A small vague ad that ran in the back of the newspaper advertising a public meeting about the proposed sand mining facility and scheduled in the middle of a workday on Dec 10 caught us off guard. Then, by the time people had this first exposure absorbed, Christmas is coming up, when most are busy with other things and have no time to really think about all this.
Certainly, this all gets done by design at times; what better way to meet the minimum regulatory requirements and start sliding through the process. It is unfortunate that no one local the reporter asked to quote were willing to be quoted in the article before the paper filled the front-page last week with some fluffy statements from the AMI staff.
Sure, it sounds good when they advertise their lesser carbon footprint by mining sand here to get an edge on the market in Canada versus their competition in Wisconsin. Scott Clark didn’t say much about the on-the-ground footprint of open pit mining on around 1,000 acres or more for the next 20 to 30 years next to acreages and the county’s largest country residential zone.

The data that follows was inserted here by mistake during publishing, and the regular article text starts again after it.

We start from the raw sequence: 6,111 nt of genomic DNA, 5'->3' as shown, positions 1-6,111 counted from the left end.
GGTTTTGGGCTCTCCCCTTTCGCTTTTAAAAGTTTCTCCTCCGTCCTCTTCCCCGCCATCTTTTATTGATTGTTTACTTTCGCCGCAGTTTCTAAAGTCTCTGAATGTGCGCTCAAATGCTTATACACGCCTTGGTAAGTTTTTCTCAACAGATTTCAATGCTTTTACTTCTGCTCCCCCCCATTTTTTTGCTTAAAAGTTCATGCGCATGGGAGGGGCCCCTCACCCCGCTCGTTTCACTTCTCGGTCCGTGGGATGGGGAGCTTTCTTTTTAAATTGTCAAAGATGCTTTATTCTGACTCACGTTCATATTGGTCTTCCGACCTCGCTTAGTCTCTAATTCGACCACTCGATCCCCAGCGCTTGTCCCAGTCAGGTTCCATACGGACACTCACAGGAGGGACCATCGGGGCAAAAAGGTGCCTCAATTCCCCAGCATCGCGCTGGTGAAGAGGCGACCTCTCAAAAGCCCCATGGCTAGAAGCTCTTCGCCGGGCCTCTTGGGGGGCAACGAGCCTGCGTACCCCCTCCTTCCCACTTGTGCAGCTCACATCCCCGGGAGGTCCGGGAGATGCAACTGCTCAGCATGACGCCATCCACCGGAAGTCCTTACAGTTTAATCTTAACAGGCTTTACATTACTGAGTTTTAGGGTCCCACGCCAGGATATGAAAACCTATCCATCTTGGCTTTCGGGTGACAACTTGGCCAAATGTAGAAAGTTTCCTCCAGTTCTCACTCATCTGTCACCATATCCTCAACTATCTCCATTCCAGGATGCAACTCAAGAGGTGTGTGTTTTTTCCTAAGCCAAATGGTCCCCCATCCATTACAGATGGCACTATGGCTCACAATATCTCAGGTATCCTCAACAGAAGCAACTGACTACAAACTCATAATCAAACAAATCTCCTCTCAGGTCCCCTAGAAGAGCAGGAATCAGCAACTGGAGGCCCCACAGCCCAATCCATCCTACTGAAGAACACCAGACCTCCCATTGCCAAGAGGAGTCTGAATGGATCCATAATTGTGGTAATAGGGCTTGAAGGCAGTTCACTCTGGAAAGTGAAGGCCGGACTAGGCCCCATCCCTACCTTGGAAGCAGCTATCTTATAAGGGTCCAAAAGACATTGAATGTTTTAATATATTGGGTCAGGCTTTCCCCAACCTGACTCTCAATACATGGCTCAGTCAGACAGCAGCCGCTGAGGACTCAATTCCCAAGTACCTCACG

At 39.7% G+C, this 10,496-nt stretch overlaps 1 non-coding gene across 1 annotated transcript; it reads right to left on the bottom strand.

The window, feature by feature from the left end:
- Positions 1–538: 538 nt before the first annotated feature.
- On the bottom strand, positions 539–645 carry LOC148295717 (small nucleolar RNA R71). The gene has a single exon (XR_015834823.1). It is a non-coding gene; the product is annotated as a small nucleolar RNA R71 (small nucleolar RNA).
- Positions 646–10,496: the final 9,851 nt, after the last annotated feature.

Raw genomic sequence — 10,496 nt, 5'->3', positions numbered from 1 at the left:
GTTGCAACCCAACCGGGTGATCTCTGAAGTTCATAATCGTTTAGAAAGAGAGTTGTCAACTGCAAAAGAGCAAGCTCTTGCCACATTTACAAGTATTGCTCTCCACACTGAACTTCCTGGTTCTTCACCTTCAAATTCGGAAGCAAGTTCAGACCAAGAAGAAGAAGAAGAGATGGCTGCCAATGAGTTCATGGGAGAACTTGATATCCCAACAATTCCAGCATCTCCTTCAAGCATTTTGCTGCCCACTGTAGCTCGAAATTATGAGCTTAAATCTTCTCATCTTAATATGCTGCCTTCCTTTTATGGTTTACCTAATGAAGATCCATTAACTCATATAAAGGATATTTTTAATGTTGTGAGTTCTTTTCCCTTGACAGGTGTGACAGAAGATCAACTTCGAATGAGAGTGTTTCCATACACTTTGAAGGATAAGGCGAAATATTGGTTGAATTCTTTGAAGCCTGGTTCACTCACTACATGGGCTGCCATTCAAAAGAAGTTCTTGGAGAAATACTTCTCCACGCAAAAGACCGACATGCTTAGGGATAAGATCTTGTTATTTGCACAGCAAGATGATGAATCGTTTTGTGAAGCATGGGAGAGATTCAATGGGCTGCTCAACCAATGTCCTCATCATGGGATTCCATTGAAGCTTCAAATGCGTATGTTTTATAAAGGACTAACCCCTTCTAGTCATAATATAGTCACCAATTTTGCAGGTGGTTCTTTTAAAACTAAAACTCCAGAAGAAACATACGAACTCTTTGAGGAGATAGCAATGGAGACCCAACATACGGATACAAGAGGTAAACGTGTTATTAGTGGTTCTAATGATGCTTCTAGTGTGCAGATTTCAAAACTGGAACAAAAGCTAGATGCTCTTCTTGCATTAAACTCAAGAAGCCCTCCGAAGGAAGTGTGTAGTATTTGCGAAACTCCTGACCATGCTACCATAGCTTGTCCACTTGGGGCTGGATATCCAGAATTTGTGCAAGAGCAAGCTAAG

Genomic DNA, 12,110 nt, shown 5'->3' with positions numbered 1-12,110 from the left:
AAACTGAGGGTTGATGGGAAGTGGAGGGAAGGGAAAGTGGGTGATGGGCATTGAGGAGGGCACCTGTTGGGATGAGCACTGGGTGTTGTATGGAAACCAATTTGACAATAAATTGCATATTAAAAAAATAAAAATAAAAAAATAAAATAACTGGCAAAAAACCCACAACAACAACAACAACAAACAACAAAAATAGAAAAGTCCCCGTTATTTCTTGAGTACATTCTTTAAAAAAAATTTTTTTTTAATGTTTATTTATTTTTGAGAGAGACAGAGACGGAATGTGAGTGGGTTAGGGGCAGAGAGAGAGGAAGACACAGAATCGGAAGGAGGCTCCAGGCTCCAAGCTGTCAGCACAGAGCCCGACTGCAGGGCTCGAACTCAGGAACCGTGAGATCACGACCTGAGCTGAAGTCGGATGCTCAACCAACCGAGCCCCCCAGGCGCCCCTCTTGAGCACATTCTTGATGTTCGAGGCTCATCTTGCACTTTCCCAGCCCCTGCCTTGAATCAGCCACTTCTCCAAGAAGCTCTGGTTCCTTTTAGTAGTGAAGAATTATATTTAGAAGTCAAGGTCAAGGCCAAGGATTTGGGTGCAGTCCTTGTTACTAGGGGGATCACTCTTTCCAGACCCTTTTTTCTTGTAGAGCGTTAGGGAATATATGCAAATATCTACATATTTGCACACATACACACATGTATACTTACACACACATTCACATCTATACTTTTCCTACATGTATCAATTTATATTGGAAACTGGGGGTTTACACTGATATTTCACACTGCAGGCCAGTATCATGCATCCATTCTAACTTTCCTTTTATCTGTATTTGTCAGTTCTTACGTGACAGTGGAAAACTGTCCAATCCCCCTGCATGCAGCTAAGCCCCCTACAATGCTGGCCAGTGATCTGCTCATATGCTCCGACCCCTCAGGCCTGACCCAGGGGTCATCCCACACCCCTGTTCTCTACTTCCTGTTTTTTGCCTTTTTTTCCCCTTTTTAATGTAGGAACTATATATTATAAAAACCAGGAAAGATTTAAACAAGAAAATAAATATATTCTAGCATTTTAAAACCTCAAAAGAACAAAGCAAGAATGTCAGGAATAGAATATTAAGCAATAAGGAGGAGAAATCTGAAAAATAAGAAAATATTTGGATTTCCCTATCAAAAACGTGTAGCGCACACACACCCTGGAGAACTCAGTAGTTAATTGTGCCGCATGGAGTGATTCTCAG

When I read about the consultation fluff, it left a sick feeling in my stomach. Again, sure sounds good of them to share information and be sensitive to Indigenous communities around here. What about contacting the neighbors across the road?
AMI’s public meeting format was designed, advertised and set up in their favor; the true intentions for mining lands and overall impacts were understated, responses to specific questions were in many cases inconsistent, unprofessional and at times insulting.
Clark’s comment that normally only about 30 to 60 people attend and that this was such a good turnout, makes me wonder. Maybe he is used to smaller pits further north on Crown land or it’s just reluctance to admit that the magnitude of this project surrounded by a populated area warrants the attention of more people than turned up for this meeting.
AMI hasn’t introduced themselves very well when proposing this project, certainly not to the folks next to the land that they are interested in. The closing remarks from Dana Archibald that we have a passionate, engaged community that cares don’t really match with what AMI has presented themselves to be.
I sure hope that the local powers for potential approval will see through the fluff and realize the true impacts to the neighbors and neighborhoods affected.